It Can Happen Here

Valerie Aurora and Ka-Ping Yee, Never Again pledge

Portrait of Valerie Aurora and Ka-Ping Yee, by Gretchen Röehrs Valerie Aurora and Ka-Ping Yee, by Gretchen Röehrs

On December 13, 2016, the day before Silicon Valley’s top executives made the pilgrimage to Trump Tower to sit down for a summit with the president-elect, the Never Again pledge went live at The pledge is a public declaration by tech workers that they will refuse to build a database identifying people by race, religion, or national origin. So far, the pledge has accumulated nearly 3,000 signatures, and has helped pressure several big tech companies to state publicly that they will not build a Muslim registry—after months of equivocating on the subject.

The pledge’s themes remain as relevant as ever. The Trump Administration needs the tech industry to implement its repressive agenda. Sadly, Silicon Valley has proven more than willing to play along.

We spoke to two co-organizers of the Never Again pledge, Valerie Aurora and Ka-Ping Yee. Valerie Aurora is a tech diversity and inclusion consultant at Frame Shift Consulting, and Ka-Ping Yee is a software engineer at Wave. We discussed the origins of the pledge, and how tech workers can organize internally to demand an ethical commitment from their companies.

What is the Never Again pledge, and how did it get started?

The pledge is a public commitment by individuals in the tech industry to resist, prevent, and refuse to participate in assisting the US government in targeting people for deportation or discrimination by religion, ethnicity, or national origin. The commitment includes refusing to create databases of personal information for such purposes, demanding legal process before turning over personal data to the government, blowing the whistle on unethical misuse of personal data in their companies, and resigning if forced to engage in such misuse.

The pledge was initially drafted by the lead organizer, Leigh Honeywell, and then edited collaboratively by approximately thirty contributors into its final form. Leigh and co-organizer Ka-Ping Yee gathered the initial list of signatories for the launch. Then they worked with Valerie Aurora, Liz Fong-Jones, and many other volunteers to coordinate the launch itself and manage the process of accepting and verifying signatures.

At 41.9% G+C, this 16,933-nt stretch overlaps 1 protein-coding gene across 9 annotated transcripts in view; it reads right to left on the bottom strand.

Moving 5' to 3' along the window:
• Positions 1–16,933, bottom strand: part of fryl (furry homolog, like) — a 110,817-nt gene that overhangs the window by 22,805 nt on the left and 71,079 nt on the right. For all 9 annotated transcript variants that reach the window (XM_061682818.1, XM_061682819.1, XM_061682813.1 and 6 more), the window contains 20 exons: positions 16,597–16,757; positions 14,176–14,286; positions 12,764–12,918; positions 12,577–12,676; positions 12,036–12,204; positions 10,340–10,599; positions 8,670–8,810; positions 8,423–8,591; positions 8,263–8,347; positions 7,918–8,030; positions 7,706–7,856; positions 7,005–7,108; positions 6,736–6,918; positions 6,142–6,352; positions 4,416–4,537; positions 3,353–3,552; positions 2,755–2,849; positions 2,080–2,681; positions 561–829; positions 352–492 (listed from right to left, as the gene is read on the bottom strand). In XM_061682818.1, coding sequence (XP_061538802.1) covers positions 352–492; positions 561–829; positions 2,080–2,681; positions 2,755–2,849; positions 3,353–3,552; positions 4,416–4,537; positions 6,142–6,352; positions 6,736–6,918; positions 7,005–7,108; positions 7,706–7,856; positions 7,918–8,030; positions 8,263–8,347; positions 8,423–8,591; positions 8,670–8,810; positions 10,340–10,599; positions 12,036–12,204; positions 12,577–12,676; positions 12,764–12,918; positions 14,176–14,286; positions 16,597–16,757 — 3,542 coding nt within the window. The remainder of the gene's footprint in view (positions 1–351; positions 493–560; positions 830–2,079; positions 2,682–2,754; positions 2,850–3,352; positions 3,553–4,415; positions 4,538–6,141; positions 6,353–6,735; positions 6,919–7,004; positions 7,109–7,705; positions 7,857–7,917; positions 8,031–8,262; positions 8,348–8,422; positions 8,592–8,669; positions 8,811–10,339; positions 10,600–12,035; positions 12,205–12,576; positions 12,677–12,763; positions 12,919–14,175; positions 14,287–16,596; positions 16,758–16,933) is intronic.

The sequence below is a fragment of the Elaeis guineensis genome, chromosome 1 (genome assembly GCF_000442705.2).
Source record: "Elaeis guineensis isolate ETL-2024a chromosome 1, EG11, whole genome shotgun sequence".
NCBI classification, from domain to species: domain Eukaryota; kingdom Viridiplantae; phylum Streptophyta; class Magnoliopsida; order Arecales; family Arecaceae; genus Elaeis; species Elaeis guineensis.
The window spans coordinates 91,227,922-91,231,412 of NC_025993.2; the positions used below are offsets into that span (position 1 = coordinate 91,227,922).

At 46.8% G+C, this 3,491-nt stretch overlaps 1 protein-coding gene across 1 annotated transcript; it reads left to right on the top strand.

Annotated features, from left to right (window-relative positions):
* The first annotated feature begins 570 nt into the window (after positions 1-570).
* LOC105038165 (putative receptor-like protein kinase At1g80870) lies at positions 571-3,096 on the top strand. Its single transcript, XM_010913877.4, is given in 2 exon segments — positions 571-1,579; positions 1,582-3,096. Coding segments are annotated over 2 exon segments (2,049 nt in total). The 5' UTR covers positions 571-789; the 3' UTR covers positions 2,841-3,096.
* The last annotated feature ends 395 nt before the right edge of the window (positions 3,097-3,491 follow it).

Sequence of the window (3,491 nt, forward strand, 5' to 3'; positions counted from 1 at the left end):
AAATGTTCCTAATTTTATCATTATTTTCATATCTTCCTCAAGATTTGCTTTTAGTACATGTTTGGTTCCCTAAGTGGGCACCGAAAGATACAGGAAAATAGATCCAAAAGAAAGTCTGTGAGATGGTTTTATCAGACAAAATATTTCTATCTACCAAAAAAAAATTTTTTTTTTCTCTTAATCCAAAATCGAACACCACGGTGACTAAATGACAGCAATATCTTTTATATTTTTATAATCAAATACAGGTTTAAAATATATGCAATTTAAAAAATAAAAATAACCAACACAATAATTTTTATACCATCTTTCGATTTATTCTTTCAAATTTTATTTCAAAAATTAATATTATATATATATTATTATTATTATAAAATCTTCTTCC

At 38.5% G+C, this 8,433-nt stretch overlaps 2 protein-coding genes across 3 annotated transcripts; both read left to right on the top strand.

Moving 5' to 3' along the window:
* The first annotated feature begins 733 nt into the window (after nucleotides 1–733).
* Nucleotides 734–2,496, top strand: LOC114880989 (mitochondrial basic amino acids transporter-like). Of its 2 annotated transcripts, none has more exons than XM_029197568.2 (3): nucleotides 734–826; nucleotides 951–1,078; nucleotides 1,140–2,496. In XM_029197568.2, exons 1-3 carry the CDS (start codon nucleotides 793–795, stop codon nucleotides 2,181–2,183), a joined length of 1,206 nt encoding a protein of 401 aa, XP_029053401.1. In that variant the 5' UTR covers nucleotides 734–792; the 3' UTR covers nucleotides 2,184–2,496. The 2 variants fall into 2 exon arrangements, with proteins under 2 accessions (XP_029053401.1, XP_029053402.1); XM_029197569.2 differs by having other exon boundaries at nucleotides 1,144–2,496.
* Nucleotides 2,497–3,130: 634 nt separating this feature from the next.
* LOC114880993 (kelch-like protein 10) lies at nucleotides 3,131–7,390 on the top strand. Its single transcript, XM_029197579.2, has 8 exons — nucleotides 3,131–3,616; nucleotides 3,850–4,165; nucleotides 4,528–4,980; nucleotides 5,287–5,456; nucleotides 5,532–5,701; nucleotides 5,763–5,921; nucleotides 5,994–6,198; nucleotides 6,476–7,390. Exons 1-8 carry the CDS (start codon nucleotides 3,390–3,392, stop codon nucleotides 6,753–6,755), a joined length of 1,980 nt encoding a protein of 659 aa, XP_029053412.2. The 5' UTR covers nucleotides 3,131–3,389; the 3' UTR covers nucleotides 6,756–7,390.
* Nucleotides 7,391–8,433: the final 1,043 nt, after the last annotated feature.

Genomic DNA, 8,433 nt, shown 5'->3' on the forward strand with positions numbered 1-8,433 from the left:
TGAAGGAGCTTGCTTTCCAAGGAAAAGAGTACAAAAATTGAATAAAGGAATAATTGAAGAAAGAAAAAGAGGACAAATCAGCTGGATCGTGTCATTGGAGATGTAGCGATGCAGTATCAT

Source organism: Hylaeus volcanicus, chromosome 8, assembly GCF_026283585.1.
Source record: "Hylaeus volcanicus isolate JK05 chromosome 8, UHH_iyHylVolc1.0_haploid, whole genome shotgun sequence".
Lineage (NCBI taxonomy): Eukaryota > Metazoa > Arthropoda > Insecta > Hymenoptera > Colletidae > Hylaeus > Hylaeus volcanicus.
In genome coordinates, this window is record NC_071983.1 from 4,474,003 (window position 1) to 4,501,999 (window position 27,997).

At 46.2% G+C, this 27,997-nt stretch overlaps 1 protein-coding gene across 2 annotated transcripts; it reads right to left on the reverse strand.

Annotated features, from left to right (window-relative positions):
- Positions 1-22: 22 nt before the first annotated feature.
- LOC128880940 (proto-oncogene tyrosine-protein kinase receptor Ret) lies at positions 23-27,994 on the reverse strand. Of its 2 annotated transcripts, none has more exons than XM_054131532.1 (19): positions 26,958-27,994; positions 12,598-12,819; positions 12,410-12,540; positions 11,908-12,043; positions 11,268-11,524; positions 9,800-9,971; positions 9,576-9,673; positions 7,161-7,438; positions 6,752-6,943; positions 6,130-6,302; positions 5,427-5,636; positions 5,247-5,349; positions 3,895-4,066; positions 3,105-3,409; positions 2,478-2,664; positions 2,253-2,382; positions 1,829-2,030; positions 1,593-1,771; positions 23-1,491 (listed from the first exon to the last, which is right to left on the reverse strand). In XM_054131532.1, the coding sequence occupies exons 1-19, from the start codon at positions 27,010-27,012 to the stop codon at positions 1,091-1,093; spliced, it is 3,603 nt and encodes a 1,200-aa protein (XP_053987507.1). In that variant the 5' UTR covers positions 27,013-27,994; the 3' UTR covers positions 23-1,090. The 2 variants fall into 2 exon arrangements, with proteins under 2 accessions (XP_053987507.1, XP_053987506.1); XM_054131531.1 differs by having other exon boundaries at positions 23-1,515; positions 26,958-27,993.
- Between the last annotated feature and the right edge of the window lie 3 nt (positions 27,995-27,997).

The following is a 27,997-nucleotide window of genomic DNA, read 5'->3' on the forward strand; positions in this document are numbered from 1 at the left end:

Did the big response meet your expectations—or did it come as a surprise?

The enthusiastic response from signatories greatly exceeded our expectations. Word spread quickly, and many people expressed that they were proud to sign. Over 1,000 people requested to sign within the first two days, and our team of volunteers had to work day and night to verify each signature before it could be published on the site. We ended up with just over 2,800 verified signatures. We were thrilled to see so much support throughout the tech industry community for these values.

“Never Again” has emerged as a protest slogan for anti-Trump protests, but what is the resonance of the phrase specifically within the tech industry? What’s the history that you’re hoping to draw attention to, and how useful is that history in organizing tech workers against Trump?

We want people in the tech industry to recognize two things: that they have a special responsibility because technology and data processing are necessary for committing injustice at a massive scale; and that they have power as individuals to resist, create accountability, and cause change within their organizations even if their leaders are unwilling to take a stand.

We want everyone to understand that information technology was an instrumental part of historical atrocities such as the Holocaust and the internment of Japanese Americans. The pledge was written, and its name was chosen, to explicitly draw a connection between Trump's calls for mass deportation and religious targeting, and instances of targeting and mass deportations in history that have precipitated genocide.


This has been a free excerpt from Tech Against Trump, a new book by Logic chronicling the rising tide of anti-Trump resistance by tech workers and technologists.

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